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Did a class-action suit play a role in Maker's refusal to compensate March crash victims?

After multiple rounds of voting and heated discussion, the final vote to compensate losses for Maker (MKR) users that were liquidated “unfairly” during the March crash failed.

About 52,500 MKR voted against any compensation, which accounted for 65% of the total votes. This amounts to about 8% of the total MKR supply, which some commentators took as a sign of low turnout.

Nevertheless, Maker community member monetsupply, who was part of the working group designing the compensation proposal, told Cointelegraph that this was “fairly high for a poll vote.” He said that polls normally get commitments of less than 40,000 tokens.

The results of the vote were somewhat surprising as a similar poll held just three weeks after the crash had the opposite result — 65,000 MKR amounting to 65% of votes expressed favorably for compensation.

While another poll with lower participation had a negative result, the working group was still motivated to continue due to the first poll.

Monetsupply cited three main reasons why, according to them, the vote has failed. The first is a matter of principle — should the vault holders be compensated at all. “Good arguments could be made for or against,” they said.

The discussion can be boiled down to two lines of thought: one maintains that even if it was not a technical hack, the system still worked imperfectly and the risks were not properly disclosed — so the victims should be compensated. The other view contends that Maker provides no guarantees on the return of the collateral as the auction system is based on market incentives — if the market is not efficient at some point, the Maker community should not be responsible for that.

While Monetsupply did not express an opinion, they believe that some may have misunderstood the liquidation system:

“I think vaults had unrealistic expectations of how much they would be getting back in a black swan event. Maker has a 1 hour oracle delay which benefits vaults by letting them save their vault by deleveraging. But the flip side is if the price is falling during that hour, once the vault does finally get liquidated the price is lower, so the vault gets less collateral back.”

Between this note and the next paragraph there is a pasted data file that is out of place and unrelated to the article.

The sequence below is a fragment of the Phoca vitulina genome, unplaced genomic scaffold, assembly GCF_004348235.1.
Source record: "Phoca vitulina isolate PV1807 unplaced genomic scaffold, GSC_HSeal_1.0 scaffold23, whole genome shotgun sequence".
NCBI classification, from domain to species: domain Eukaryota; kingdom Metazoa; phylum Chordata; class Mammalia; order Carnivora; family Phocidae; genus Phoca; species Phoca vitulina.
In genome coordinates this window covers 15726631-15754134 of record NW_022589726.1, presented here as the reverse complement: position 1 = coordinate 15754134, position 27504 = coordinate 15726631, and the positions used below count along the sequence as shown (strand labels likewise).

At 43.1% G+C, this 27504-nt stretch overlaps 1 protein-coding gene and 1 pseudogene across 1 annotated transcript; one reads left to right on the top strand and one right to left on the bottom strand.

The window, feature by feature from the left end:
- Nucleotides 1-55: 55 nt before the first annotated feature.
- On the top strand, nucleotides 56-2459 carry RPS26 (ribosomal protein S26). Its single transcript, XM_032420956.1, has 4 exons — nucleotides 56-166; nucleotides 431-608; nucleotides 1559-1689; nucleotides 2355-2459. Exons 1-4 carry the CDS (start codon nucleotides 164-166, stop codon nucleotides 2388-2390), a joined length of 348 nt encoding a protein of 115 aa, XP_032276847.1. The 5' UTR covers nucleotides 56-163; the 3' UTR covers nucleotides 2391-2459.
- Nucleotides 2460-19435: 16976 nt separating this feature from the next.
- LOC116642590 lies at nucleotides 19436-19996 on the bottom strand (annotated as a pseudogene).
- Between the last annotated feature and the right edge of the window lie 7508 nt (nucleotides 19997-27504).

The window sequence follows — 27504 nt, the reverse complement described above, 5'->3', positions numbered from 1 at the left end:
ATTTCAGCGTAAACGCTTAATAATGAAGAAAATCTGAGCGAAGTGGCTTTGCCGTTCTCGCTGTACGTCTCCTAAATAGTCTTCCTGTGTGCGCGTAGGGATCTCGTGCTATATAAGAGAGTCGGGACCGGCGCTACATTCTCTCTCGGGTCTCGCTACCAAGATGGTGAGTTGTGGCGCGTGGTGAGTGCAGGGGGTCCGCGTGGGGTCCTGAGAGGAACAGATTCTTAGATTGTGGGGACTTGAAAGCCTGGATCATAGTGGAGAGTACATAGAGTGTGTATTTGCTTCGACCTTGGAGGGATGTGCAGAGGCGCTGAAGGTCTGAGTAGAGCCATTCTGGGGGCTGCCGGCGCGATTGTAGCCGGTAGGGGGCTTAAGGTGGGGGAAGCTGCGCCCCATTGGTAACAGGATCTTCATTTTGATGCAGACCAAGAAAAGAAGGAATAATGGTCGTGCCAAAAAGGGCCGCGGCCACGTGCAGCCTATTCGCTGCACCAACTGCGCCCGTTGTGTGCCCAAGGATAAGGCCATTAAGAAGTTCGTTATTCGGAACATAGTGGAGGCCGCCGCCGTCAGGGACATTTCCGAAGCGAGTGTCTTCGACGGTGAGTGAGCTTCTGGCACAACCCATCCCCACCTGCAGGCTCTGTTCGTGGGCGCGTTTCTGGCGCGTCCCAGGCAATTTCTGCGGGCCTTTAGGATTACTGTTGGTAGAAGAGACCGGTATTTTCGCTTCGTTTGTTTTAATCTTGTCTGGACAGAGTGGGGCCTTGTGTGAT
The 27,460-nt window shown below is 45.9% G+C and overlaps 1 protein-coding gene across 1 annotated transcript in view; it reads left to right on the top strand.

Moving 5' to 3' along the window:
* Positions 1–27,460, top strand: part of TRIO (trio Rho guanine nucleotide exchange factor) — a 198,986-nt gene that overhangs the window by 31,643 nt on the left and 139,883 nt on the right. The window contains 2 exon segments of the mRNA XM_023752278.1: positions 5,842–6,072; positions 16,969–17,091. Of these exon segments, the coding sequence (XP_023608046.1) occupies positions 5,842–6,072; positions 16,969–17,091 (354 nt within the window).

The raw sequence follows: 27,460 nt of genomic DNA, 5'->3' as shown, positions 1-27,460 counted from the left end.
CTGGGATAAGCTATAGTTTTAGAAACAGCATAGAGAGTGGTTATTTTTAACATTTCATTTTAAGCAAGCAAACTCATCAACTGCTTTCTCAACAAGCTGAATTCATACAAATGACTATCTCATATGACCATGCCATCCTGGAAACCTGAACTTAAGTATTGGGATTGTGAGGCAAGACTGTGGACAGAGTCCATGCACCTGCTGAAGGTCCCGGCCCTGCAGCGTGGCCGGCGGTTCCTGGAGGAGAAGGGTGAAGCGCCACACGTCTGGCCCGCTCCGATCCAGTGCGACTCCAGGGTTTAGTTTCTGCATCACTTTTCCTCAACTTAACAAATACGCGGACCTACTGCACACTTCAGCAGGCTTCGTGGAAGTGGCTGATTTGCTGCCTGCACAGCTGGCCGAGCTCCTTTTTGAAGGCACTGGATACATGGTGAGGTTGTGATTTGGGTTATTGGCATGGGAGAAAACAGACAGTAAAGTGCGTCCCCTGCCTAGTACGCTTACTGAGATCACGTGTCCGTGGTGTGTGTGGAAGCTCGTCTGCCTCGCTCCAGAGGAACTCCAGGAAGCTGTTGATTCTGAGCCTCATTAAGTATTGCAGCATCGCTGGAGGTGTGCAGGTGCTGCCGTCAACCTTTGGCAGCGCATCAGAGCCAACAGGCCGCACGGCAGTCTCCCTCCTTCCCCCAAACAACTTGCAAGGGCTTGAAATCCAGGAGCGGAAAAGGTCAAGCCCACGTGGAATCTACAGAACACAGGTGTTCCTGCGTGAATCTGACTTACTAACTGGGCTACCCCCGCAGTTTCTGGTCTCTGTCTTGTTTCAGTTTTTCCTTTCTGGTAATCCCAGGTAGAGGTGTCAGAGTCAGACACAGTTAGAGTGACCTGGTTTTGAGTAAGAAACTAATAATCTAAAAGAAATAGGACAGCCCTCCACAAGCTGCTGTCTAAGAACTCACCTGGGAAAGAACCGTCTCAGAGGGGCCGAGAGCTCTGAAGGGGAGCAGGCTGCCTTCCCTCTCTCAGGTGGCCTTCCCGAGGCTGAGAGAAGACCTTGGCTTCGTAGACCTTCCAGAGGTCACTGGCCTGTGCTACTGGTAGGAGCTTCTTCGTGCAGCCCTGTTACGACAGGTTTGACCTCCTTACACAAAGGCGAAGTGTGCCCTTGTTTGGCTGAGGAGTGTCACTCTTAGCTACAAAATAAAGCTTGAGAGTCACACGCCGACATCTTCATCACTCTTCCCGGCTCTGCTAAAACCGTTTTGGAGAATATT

Still, even for those who were in favor of repaying the vault, Monetsupply believes that two other arguments weighed against. One is the shift of responsibilities, as many in the community came to believe that liquidation risks were not properly explained on the Oasis front-end — which is maintained by the Maker Foundation.

“So some MKR holders may have felt that it wasn’t their responsibility to pay, even if they were sympathetic to vaults,” Monetsupply added.

The other aggravating factor is the class-action lawsuit launched by the liquidation victims against the Maker Foundation:

“If MakerDAO approved compensation, what’s to stop vaults from accepting these funds while still participating in the Maker Foundation lawsuit?”

Monetsupply nevertheless lamented a certain lack of transparency in Maker governance. Unlike some newer systems like Compound, there are no indications as to who is behind a particular MKR address.

“It’s really tough to read the room with anonymous voters,” they said. While they didn’t argue for deanonymization, better tracking of wallets across proposals and protocols to understand where power is held “will be super interesting,” they concluded.

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